Crouching, I cast into the sort of clear, eddying pool in deep, mountain-edged wilderness that might bend any devout angler’s knee. My marabou jig swept off a gravel ledge and tumbled along the bottom, past a snag, and downstream, its movement telegraphed through my light rod and thin line.
Tap. Tap-tap. I lowered my rod tip, paused and set the hook. A pulsing weight radiated through my arm as a good fish bulled deep into the current. Then it reversed direction, a burst of power that caught me by surprise and stripped more line. Three runs, then a series of dives. When the fish finally surrendered and turned on its side, my jaw dropped.
I was expecting an Arctic grayling, but this was a behemoth of the species: nearly two feet long and two ounces shy of four pounds, the biggest I’d ever seen in more than three decades of fishing Brooks Range rivers. Sure, some grayling get bigger than that in a few select areas of Alaska (the state record is more than five pounds) but seldom this far north, where rivers remain frozen up to eight months a year.
Painted shades of metallic deep blue, with that trademark sail of a dorsal fin and flanks speckled with delicate, iridescent spots, the big male glowed like a living piece of jewelry. Carefully, I removed the hook, cradled the fish and sent him back to the river. He swam from my hands and vanished, a shadow among others at the bottom of the pool.
The very next day, several river miles downstream, I caught his near twin—a hair smaller, but still the second-largest grayling of my life. And in several spots on the same river over a two-day trip, I caught dozens of outsized grayling—big, bull-shouldered fish that left me shaking my head.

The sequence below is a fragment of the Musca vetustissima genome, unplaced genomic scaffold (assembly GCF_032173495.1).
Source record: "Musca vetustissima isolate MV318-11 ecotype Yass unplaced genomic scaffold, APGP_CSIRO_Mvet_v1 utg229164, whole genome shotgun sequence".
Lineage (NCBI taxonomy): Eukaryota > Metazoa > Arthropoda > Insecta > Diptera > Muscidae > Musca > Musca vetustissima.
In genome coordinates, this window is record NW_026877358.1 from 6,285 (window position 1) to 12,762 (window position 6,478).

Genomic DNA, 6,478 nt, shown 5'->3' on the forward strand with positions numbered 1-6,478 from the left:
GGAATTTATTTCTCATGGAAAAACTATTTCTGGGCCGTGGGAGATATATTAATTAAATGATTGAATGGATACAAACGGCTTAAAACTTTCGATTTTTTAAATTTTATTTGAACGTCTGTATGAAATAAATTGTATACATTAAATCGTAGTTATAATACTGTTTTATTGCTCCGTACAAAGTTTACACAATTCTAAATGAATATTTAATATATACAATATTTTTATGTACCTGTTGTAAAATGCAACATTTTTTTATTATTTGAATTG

Just a great trip, right? Well, sure—but more than that. It marked a culmination of changes I’d been noticing on that particular river, which I know better than any single body of water on earth. There were always lots of grayling there; I sometimes caught 50 without moving. But back in the early 1980s, the average weight was far less than today. I look back at old snapshots and there’s no doubt: What used to be an exceptional fish in this neck of the woods is now just above average.
Monster grayling have to be good news, right? Sure, if they didn’t come attached to worrying portents. Just as significant as what I did catch was what I didn’t. Twenty years ago, that same river was seasonally filled with great pods of sea-run Dolly Varden char—fish that both overwintered and spawned in certain pools. You could look down and see them, some more than a yard long and more than 15 pounds.
A decade ago, I started noticing a decline of Dollies in the river—just as I started noting an increase in grayling size. It coincided with a new weather pattern: hotter, drier, longer summers. That meant shallower, warmer water, fewer temporary floods that scoured the stream bed and dark algae coating the bottom in areas that were once clean gravel. I and others began to notice living Dollies with fungal growths on their fins and tails—something we’d never seen before. Grayling obviously liked the new conditions; Dollies didn’t.
None of this happened at once, or everywhere; but it was noticeable in that particular Kobuk tributary, which I’d say is a bit warmer than some. I’m not a fisheries biologist, and I’m not suggesting a regional die-off of sea-run Dollies, nor the general rise of monster grayling (though reports from fishing guides on the Noatak, 150 miles to the north, indicate they, too, are encountering huge grayling in unprecedented numbers). I’m just saying that over the course of 35 years, something has changed in that one river that I know and love—and I suspect it’s directly related to scientifically documented, widespread warming in the western Arctic that far exceeds the worldwide pace. I can’t help but squint to the horizon and wonder what lies over it—not just for a species or two, but all of us.